2 = You: Whoever pulls the Two chooses a person to have a drink with them.
3 = Me: Whoever pulls a Three must drink.
4 = Pull a Four and everyone must touch the floor. Whoever touches the floor last must drink.
5 = Guys: Pull a Five and all the guys drink.
6 = Chicks: Pull a Six and all the girls drink.
7 = Heaven: Pull a Seven and everyone must point to the sky. Whoever points to the sky last must drink.
8 = Date: Whoever pulls an Eight must choose a ‘date’ to drink with them every time they drink for the entire remainder of the game.
9 = Rhyme: Whoever pulls a Nine must choose a word. One by one, each player must find a word that rhymes. Whoever stumbles must drink.
10 = Categories. Whoever pulls a Ten chooses a category. One by one, each player must say a word related to that category. Whoever stumbles must drink.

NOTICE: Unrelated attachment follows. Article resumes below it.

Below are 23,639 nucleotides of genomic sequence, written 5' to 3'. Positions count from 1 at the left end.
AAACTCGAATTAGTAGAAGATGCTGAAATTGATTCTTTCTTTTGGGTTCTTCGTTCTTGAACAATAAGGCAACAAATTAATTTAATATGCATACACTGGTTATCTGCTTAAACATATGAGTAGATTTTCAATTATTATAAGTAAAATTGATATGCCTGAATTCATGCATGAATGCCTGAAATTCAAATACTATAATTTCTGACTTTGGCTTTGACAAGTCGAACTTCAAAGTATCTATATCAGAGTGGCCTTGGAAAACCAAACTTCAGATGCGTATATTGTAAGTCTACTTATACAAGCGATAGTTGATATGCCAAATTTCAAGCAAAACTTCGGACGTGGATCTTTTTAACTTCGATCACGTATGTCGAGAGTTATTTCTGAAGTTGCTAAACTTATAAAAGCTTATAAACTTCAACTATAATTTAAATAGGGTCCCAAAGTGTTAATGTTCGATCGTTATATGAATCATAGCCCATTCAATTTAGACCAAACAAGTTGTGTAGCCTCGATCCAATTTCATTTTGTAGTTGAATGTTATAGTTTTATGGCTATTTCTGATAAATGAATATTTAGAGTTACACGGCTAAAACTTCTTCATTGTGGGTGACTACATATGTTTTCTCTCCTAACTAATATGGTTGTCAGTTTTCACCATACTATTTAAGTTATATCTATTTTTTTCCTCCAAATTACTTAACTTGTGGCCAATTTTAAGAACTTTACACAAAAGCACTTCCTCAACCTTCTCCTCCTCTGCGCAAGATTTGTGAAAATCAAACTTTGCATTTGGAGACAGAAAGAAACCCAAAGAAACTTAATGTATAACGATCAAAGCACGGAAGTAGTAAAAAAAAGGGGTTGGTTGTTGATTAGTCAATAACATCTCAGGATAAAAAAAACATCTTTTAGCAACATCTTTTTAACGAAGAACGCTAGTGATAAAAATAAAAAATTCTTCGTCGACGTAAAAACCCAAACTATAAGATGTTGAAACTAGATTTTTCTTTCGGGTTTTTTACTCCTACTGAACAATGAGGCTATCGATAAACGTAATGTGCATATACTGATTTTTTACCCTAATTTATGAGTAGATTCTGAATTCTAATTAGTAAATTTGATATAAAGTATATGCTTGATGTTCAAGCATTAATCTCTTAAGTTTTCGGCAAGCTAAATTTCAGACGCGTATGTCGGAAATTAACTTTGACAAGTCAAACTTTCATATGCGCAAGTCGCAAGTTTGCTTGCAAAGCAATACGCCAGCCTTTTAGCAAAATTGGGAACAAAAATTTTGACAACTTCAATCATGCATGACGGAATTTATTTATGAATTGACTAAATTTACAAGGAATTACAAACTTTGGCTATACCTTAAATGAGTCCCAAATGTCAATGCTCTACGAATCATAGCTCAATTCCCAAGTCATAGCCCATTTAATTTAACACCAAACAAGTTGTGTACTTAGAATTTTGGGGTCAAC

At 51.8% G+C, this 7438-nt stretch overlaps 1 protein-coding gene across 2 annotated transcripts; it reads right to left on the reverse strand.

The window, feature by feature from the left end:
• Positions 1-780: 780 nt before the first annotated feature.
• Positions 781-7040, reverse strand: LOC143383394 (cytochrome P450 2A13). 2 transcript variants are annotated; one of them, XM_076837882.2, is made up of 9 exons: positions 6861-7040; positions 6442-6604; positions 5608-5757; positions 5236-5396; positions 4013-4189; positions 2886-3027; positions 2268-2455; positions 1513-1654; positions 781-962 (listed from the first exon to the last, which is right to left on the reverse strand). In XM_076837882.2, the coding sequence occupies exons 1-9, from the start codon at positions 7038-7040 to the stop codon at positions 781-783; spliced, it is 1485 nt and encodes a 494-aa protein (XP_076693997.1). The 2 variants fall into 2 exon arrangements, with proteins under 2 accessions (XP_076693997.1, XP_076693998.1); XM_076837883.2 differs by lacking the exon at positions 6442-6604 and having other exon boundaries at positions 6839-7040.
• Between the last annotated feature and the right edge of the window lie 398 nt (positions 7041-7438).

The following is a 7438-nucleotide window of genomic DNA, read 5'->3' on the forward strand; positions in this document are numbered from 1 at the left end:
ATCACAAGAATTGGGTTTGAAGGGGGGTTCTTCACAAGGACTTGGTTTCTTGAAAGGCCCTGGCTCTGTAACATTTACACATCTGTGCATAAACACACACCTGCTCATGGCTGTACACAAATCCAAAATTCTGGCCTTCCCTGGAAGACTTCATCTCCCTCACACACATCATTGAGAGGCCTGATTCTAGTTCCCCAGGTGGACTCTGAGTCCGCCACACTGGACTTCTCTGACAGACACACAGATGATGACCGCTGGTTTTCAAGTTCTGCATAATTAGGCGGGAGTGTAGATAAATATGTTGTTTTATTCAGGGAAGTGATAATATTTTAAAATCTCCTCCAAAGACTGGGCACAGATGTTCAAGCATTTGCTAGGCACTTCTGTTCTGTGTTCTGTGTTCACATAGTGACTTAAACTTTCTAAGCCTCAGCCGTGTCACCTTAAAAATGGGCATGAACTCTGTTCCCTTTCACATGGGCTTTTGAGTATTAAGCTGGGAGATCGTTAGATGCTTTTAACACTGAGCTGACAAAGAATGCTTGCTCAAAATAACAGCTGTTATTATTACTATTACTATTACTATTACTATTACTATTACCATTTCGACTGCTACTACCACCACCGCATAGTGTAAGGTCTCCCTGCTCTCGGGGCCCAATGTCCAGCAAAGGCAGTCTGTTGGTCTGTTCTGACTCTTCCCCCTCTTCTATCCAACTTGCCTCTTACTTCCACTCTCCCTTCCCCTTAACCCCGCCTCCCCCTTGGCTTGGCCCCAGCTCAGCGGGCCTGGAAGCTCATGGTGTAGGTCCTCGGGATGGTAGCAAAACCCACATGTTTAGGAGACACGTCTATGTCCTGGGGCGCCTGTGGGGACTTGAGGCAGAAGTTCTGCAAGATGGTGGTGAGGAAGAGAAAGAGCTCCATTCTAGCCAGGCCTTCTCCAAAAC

Jack = Social: Pull a Jack and everybody drinks.
Queen = Questions: Whoever pulls a Queen points to someone & ask a question, fast. That person must not answer, but respond with another question.
King = Whoever pulls a King must pour some of their drink into the middle cup. The person that pulls the 4th King must drink the entire cup. Game over.
2 = You: Whoever pulls the Two must compete in a game such as Tic Tac Toe or Rock, Paper, Scissors, with whomever they choose.
3 = Me: Whoever pulls a Three must compete in a game with the teacher such as Tic Tac Toe or Rock, Paper, Scissors.
5 = Guys: Pull a Five and all the guys must complete a timed English or math problem on the board.